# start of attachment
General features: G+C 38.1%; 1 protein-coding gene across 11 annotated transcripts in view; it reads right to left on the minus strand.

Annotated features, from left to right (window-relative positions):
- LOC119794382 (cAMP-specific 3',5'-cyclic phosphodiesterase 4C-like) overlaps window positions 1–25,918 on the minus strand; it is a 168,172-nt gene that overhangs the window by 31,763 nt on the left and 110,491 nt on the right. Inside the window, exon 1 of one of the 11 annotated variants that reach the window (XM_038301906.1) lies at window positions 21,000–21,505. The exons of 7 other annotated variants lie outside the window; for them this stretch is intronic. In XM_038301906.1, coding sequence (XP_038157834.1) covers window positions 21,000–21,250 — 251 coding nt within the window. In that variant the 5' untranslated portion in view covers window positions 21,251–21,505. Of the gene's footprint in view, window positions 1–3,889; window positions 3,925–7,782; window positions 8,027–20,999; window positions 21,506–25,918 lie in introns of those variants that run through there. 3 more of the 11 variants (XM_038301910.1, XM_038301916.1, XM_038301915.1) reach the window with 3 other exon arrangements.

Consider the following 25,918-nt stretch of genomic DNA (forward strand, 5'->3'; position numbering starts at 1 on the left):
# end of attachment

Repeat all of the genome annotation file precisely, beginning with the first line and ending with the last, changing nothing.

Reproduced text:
General features: G+C 38.1%; 1 protein-coding gene across 11 annotated transcripts in view; it reads right to left on the minus strand.

Annotated features, from left to right (window-relative positions):
- LOC119794382 (cAMP-specific 3',5'-cyclic phosphodiesterase 4C-like) overlaps window positions 1–25,918 on the minus strand; it is a 168,172-nt gene that overhangs the window by 31,763 nt on the left and 110,491 nt on the right. Inside the window, exon 1 of one of the 11 annotated variants that reach the window (XM_038301906.1) lies at window positions 21,000–21,505. The exons of 7 other annotated variants lie outside the window; for them this stretch is intronic. In XM_038301906.1, coding sequence (XP_038157834.1) covers window positions 21,000–21,250 — 251 coding nt within the window. In that variant the 5' untranslated portion in view covers window positions 21,251–21,505. Of the gene's footprint in view, window positions 1–3,889; window positions 3,925–7,782; window positions 8,027–20,999; window positions 21,506–25,918 lie in introns of those variants that run through there. 3 more of the 11 variants (XM_038301910.1, XM_038301916.1, XM_038301915.1) reach the window with 3 other exon arrangements.

Consider the following 25,918-nt stretch of genomic DNA (forward strand, 5'->3'; position numbering starts at 1 on the left):